3-03 Types of Orders-Market, Limit, Stop
Once you have the ticker symbol for the company you wish to trade, you are ready to place your first order.
Go to your virtual trading account and you’ll see several options for order type—market, limit, stop, and trailing stop.
You have already found the symbol to trade “LUV” and you can enter any quantity of shares to buy. Many virtual trading accounts implement a position limit that forces you to diversify so you can buy up to 25% of your portfolio value. At real-money brokers, of course, you can “put all of your eggs in one basket” and buy as many shares of a stock as your cash and buying power will allow.
There are several different types of orders you can use when you place a trade. A few of the most popular and those you should become familiar with include:
A “Market Order” says “I want to make this trade right now, give me the best price on the market”. Your order is processed immediately. If you are buying, you will pay the current “Ask” price, if you’re selling you will get the current “bid” price.
When people first think about investing, this is what comes to mind. However, exclusively using Market orders to manage your portfolio means you need to keep a constant watch on your stocks – and be ready to log into your brokerage account at a moment’s notice to make a trade based on current market news. Savvy investors can use some of the other order types to make portfolio management much less stressful.
With a limit order, instead of saying “Trade Now”, you instruct your brokerage to make the trade only if the price is right. “Limit Orders” are used by investors trying to maximize the profit made from every trade:
Buy – Limit
With a Buy – Limit order, you would set a price that is below the current price of this stock. If the stock’s price falls below the price you set, your order will execute. An investor would use a Buy – Limit order if they have a stock they want to buy, but think it is currently over-priced. They are instructing the brokerage to buy the stock if the price falls to what they think is a good deal.
Sell – Limit
With a Sell – Limit order, you would set a price that is above the current price of this stock. If the stock’s price goes above the price you set, your order will execute. An investor would use a Sell-Limit order if they already own a stock, and want to sell it if the price goes high enough – then cash out their earnings. Setting the Sell-Limit order means that this will happen automatically – you don’t need to constantly check the stock price.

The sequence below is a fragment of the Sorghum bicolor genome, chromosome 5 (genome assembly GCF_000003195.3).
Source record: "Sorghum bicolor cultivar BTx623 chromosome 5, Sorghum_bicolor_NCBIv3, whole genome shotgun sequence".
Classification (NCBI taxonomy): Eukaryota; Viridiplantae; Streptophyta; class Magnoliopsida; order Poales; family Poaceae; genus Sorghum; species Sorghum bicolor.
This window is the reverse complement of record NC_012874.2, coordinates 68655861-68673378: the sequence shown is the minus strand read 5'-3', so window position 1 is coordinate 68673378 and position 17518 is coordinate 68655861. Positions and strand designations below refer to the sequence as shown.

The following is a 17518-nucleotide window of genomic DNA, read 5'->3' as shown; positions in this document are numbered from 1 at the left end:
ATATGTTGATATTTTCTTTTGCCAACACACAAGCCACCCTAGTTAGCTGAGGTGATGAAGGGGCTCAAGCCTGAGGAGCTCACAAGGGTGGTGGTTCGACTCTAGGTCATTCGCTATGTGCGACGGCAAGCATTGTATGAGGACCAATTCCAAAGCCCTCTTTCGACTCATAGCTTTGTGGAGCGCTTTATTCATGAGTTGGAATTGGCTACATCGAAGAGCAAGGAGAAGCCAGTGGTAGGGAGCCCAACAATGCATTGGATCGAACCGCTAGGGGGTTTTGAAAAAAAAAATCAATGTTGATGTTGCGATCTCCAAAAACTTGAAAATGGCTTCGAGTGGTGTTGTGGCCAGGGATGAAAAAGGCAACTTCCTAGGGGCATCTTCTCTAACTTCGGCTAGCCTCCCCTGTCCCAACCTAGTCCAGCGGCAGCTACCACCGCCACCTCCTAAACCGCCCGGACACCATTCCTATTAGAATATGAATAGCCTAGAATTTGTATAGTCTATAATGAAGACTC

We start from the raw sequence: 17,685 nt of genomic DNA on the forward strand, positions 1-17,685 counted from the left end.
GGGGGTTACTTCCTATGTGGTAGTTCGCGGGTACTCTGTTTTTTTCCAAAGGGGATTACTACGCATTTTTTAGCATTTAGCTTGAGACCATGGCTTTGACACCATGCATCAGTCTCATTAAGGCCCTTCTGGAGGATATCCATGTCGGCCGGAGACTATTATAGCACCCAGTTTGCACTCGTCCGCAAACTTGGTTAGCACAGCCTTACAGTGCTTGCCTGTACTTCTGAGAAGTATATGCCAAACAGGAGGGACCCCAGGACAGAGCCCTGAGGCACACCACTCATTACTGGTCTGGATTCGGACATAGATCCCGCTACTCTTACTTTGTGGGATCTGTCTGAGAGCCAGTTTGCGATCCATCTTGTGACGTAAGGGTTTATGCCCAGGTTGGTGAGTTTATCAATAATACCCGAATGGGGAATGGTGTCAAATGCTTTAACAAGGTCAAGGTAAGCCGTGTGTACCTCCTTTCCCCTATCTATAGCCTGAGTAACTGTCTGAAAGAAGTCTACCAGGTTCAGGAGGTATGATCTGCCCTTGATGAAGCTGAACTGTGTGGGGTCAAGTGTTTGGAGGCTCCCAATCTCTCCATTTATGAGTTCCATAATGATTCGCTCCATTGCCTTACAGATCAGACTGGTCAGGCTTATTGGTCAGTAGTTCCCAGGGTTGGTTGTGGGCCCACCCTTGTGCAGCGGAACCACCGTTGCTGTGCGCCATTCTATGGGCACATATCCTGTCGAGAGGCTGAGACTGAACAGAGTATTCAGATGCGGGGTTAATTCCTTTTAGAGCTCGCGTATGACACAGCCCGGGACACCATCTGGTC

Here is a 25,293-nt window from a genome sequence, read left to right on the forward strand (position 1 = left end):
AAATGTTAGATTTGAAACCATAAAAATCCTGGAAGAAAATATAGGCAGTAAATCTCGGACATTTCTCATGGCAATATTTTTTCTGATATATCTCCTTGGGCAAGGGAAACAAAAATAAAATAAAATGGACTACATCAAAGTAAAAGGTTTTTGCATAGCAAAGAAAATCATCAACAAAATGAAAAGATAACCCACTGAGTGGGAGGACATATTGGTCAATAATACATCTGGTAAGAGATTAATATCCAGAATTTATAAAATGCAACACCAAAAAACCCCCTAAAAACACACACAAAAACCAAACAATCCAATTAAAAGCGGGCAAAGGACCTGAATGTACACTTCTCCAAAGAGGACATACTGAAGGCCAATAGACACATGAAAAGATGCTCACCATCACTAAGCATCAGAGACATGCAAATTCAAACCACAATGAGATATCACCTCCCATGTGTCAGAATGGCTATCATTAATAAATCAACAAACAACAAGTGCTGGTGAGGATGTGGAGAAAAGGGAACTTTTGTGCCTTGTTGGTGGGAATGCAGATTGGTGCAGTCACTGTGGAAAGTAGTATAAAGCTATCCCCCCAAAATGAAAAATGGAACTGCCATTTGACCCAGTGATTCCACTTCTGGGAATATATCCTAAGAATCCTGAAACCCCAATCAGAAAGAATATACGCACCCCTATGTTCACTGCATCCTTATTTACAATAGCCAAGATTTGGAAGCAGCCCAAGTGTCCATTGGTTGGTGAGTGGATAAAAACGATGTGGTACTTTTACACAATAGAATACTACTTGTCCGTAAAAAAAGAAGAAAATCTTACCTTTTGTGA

“Stop” orders are the opposite of limit orders. These are used by investors who are trying to protect against loss:
Buy – Stop
With a Buy – Stop order, you would set a price that is above the current market price. If the stock’s price rises above your Stop price, your order will execute. An investor would use a Buy – Stop order if there is a stock they are not sure they want to buy just yet – they aren’t sure if the price will go up or down. But by setting a Buy-Stop order, they will automatically buy the stock if the price starts going up above their price setting.
Sell – Stop
With a Sell – Stop order, you would set a price below the current market price. If the stock’s price falls below this price, you will automatically sell it. An investor would use a Sell-Stop order if they own a stock and want to keep it, but want to put protection in place in case the price starts to suddenly fall. If the price starts dropping below their threshold, it automatically sells, and the investor limits their loss.
Trailing Stop Orders
Trailing stop orders are a more advanced version of stop orders. Instead of saying “If stock XYZ falls below $50, sell it”, you can instead say “If stock XYZ falls by $5, sell it”. This is important because a trailing stop’s “trigger price” moves with the stock’s price.
For example, let’s say you bought stock XYZ at $60, and you set a stop price for $50. The next day, the stock does great – the price rises to $75. But the day after was terrible – the stock’s price dropped to $45. Thanks to your “stop order”, you sold automatically, and only took a $10 loss.
Instead, in the same scenario let’s say you used a $5 trailing stop order. In this case, when the price went up to $75, your “trigger price” became $70 automatically. When the stock’s price started to fall, it sold off at $70 – and you kept a net profit of $10, even though the price continued to fall.